Through Jade's Eyes

This blog is about the fictional character, Jade del Cameron (www.suzannearruda.com), and the historical time period in which she lives.

My Photo
Name:
Location: www.suzannearruda.com, United States

I'm the author of the Jade del Cameron historical mystery series set in 1920's Africa. Lots of action, intrigue, mystery and a dash of romance. Follow me at www.twitter.com/SuzanneArruda *The audio link (view complete profile) is an interview by Baron Ron Herron (9/17/2009, Santa Barbara {CA} News-Press Radio, KZSB, AM 1290

Monday, May 25, 2009

NAIROBI NEWS: 1920 “THE GLORIOUS DEAD”

Today, being Memorial Day, it is only fitting that the blog topic focus on those fallen in Wars. It was a thought no less in the minds of the post WWI Nairobi-ites who labored long and hard to erect a War Memorial.


The Memorial “erected in memory of the Fallen” on the Muthaiga estate north of Nairobi proper, was officially unveiled by Governor Northey at 4:15 pm on Friday July 23, 1920. By permission of Colonel T. O. Fitzgerald, M.C. and the officers of the King’s African Rifles, the KAR band played from 4 to 6 pm for those attending the ceremony. Later that evening, beginning at 9 pm, a “mask and domino” ball was held at the Muthaiga Club. Attendees could hire their masks and domino costumes at the club.

This memorial to “bear in memory the glorious dead,” was not without its controversy. We’ll examine that next Monday. For today, let us all remember those who have given their lives for their country. (photos taken from The Leader of British East Africa, July 17, 1920)

NEXT WEEK: Issues Leading Up to the War Memorial.

NOTE: These blogs are meant to give some insight into the life and times of my fictional character, Jade del Cameron. Jade’s mystery adventures take place in post WWI Africa. To date they are: Mark of the Lion, Stalking Ivory, and The Serpent’s Daughter, all available in trade paperback.. The fourth book The Leopard’s Prey, IS available in hardcover. For more information, visit the website: www.suzannearruda.com and follow short updates on http://twitter.com/SuzanneArruda

Labels: , , , , , , , ,

Monday, May 18, 2009

NAIROBI NEWS: 1920 “A NAIROBI SCHOOL TRAGEDY”

Headmaster Wells took over as headmaster of Nairobi’s European School on June 22, 1920. On Monday, July 5th the school let out for a month’s holiday at the end of the three month term. On Thursday, July 8, student boarder Willie Hall was shot and died of a bullet wound. The shooter was another student boarder, Jack Kirwin. The two boys lived in different dormitories.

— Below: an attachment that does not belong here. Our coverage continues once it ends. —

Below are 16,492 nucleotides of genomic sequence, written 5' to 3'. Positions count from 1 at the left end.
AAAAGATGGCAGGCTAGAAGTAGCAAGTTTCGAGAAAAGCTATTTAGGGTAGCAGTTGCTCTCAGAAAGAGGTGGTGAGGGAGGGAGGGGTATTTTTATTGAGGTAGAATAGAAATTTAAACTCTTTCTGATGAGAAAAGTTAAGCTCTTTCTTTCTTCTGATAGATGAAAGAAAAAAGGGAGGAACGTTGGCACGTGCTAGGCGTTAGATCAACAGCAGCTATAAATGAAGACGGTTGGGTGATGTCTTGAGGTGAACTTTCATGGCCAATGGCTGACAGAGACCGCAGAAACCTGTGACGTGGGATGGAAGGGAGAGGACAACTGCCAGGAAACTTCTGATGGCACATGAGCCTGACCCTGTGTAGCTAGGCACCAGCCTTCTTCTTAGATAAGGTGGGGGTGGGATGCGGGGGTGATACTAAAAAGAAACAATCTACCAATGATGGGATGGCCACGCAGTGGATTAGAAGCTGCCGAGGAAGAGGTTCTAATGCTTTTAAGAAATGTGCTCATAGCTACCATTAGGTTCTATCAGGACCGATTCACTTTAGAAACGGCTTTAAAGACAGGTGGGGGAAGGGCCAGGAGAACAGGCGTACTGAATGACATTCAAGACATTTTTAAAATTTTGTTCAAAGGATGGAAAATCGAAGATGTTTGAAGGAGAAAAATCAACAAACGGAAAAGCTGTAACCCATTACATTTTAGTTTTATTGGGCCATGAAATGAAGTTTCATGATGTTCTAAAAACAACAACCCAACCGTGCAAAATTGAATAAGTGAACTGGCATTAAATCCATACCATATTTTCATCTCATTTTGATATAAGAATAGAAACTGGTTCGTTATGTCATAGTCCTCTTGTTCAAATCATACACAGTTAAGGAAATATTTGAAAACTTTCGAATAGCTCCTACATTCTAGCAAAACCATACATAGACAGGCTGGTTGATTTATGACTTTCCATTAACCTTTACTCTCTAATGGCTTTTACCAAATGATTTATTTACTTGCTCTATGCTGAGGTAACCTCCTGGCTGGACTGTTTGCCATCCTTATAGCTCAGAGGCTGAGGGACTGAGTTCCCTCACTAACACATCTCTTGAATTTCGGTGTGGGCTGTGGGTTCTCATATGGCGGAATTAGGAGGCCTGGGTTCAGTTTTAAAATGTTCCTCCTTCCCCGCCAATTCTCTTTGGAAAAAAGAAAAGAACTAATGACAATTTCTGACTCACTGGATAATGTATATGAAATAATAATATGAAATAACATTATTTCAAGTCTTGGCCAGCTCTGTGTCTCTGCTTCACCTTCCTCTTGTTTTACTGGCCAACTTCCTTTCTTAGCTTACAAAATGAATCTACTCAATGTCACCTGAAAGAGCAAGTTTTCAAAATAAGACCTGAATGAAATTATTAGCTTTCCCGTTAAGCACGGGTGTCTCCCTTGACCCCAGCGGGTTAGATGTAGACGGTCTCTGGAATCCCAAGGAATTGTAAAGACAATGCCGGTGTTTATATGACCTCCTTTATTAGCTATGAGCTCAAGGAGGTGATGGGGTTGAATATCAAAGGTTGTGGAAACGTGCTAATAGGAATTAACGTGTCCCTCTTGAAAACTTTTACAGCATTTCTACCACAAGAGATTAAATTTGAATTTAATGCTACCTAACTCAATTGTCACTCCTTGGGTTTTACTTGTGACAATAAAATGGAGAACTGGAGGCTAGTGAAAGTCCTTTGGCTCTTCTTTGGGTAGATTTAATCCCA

Headmaster Wells testified that the school had no written rule regarding students possessing firearms. One week prior to the shooting, he found out that Kirwin had a revolver. The boy was told that ammunition was not allowed.

Mr. G. G. Stansfield (whose position at the school was not given) had seen one of the students named Tarlton, with an air gun before, belonging to Tarlton. He felt there were no objections to a boy that age having an air gun as most of them were competent with firearms. But he felt it had no purpose on the school grounds. It seems that two boys were allowed firearms as there had been burglars entering the dorms at night.

Mr. Kirwin, Jack Kirwin’s father, said his son had asked for a revolver but was refused. He was told he could practice fire arms at home. But Jack Kirwin got one anyway. He purchased it from Tarlton who lived in the same dormitory as he, paying 10 rupees. A student claimed to have seen it under his pillow. Tarlton himself had a Remington repeater rifle that he got in trade for some other item. He kept this rifle behind his bed and had 50 rounds of ammunition which he’d purchased from Newland, Tarlton & Co. Kirwin, speaking of his revolver, said he remembered loading the revolver the morning of the incident but “did not know there was a cartridge in the chamber.”

It’s a classic line in shooting accidents.

The judge at the inquest decreed that the deceased met his death by “accidental discharge of a revolver fired by Kirwin.” Once again, the reader is left wondering. How did the gun go off? Did Kirwin think Hall was an intruder and shoot? Was the boy just showing off the weapon? These questions were never answered.

NEXT WEEK: Out and about around Nairobi

NOTE: These blogs are meant to give some insight into the life and times of my fictional character, Jade del Cameron. Jade’s mystery adventures take place in post WWI Africa. To date they are: Mark of the Lion, Stalking Ivory, and The Serpent’s Daughter, all available in trade paperback.. The fourth book The Leopard’s Prey, IS available in hardcover. TREASURE OF THE GOLDEN CHEETAH will be released September 1, 2009. For more information, visit the website: www.suzannearruda.com and follow short updates on http://twitter.com/SuzanneArruda

Labels: , , , , , , , , ,

Monday, May 11, 2009

NAIROBI NEWS: 1920 “SAVE THE KIDNEYS!”